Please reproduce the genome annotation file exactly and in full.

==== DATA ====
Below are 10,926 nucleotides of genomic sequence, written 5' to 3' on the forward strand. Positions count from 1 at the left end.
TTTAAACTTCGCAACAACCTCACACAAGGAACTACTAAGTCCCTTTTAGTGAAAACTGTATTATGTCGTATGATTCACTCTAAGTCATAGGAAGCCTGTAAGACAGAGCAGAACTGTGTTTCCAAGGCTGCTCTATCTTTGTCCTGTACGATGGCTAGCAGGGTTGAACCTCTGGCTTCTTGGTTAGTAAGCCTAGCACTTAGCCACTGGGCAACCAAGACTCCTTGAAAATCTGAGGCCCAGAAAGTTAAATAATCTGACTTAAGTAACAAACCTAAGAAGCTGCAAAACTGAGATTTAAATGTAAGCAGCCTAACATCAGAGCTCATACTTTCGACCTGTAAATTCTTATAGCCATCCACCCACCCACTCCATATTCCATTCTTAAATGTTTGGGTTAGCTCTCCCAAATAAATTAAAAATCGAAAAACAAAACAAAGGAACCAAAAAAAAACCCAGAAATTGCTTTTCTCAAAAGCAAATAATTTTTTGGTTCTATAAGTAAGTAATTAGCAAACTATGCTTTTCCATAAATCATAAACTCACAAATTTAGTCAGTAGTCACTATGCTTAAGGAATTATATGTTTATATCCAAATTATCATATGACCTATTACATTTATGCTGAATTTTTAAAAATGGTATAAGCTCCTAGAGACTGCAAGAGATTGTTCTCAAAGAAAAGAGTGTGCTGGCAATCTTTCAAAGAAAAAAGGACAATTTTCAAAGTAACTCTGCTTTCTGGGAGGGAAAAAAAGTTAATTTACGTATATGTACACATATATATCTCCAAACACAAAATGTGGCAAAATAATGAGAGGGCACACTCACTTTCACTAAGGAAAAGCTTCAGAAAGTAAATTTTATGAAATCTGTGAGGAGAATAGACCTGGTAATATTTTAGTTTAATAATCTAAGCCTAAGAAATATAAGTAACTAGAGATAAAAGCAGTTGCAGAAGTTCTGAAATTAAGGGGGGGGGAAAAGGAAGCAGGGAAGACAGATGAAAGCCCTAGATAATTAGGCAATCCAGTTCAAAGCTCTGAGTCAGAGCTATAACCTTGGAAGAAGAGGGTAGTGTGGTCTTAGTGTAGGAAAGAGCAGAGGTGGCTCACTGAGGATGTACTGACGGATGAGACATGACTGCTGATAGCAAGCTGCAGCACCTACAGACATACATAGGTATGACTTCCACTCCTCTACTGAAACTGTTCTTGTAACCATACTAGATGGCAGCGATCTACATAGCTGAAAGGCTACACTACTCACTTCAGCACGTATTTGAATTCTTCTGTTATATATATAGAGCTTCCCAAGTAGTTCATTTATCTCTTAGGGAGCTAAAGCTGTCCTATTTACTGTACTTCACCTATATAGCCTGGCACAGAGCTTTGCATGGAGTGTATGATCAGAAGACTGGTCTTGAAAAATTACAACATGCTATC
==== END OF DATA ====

Below are 10,926 nucleotides of genomic sequence, written 5' to 3' on the forward strand. Positions count from 1 at the left end.
TTTAAACTTCGCAACAACCTCACACAAGGAACTACTAAGTCCCTTTTAGTGAAAACTGTATTATGTCGTATGATTCACTCTAAGTCATAGGAAGCCTGTAAGACAGAGCAGAACTGTGTTTCCAAGGCTGCTCTATCTTTGTCCTGTACGATGGCTAGCAGGGTTGAACCTCTGGCTTCTTGGTTAGTAAGCCTAGCACTTAGCCACTGGGCAACCAAGACTCCTTGAAAATCTGAGGCCCAGAAAGTTAAATAATCTGACTTAAGTAACAAACCTAAGAAGCTGCAAAACTGAGATTTAAATGTAAGCAGCCTAACATCAGAGCTCATACTTTCGACCTGTAAATTCTTATAGCCATCCACCCACCCACTCCATATTCCATTCTTAAATGTTTGGGTTAGCTCTCCCAAATAAATTAAAAATCGAAAAACAAAACAAAGGAACCAAAAAAAAACCCAGAAATTGCTTTTCTCAAAAGCAAATAATTTTTTGGTTCTATAAGTAAGTAATTAGCAAACTATGCTTTTCCATAAATCATAAACTCACAAATTTAGTCAGTAGTCACTATGCTTAAGGAATTATATGTTTATATCCAAATTATCATATGACCTATTACATTTATGCTGAATTTTTAAAAATGGTATAAGCTCCTAGAGACTGCAAGAGATTGTTCTCAAAGAAAAGAGTGTGCTGGCAATCTTTCAAAGAAAAAAGGACAATTTTCAAAGTAACTCTGCTTTCTGGGAGGGAAAAAAAGTTAATTTACGTATATGTACACATATATATCTCCAAACACAAAATGTGGCAAAATAATGAGAGGGCACACTCACTTTCACTAAGGAAAAGCTTCAGAAAGTAAATTTTATGAAATCTGTGAGGAGAATAGACCTGGTAATATTTTAGTTTAATAATCTAAGCCTAAGAAATATAAGTAACTAGAGATAAAAGCAGTTGCAGAAGTTCTGAAATTAAGGGGGGGGGAAAAGGAAGCAGGGAAGACAGATGAAAGCCCTAGATAATTAGGCAATCCAGTTCAAAGCTCTGAGTCAGAGCTATAACCTTGGAAGAAGAGGGTAGTGTGGTCTTAGTGTAGGAAAGAGCAGAGGTGGCTCACTGAGGATGTACTGACGGATGAGACATGACTGCTGATAGCAAGCTGCAGCACCTACAGACATACATAGGTATGACTTCCACTCCTCTACTGAAACTGTTCTTGTAACCATACTAGATGGCAGCGATCTACATAGCTGAAAGGCTACACTACTCACTTCAGCACGTATTTGAATTCTTCTGTTATATATATAGAGCTTCCCAAGTAGTTCATTTATCTCTTAGGGAGCTAAAGCTGTCCTATTTACTGTACTTCACCTATATAGCCTGGCACAGAGCTTTGCATGGAGTGTATGATCAGAAGACTGGTCTTGAAAAATTACAACATGCTATC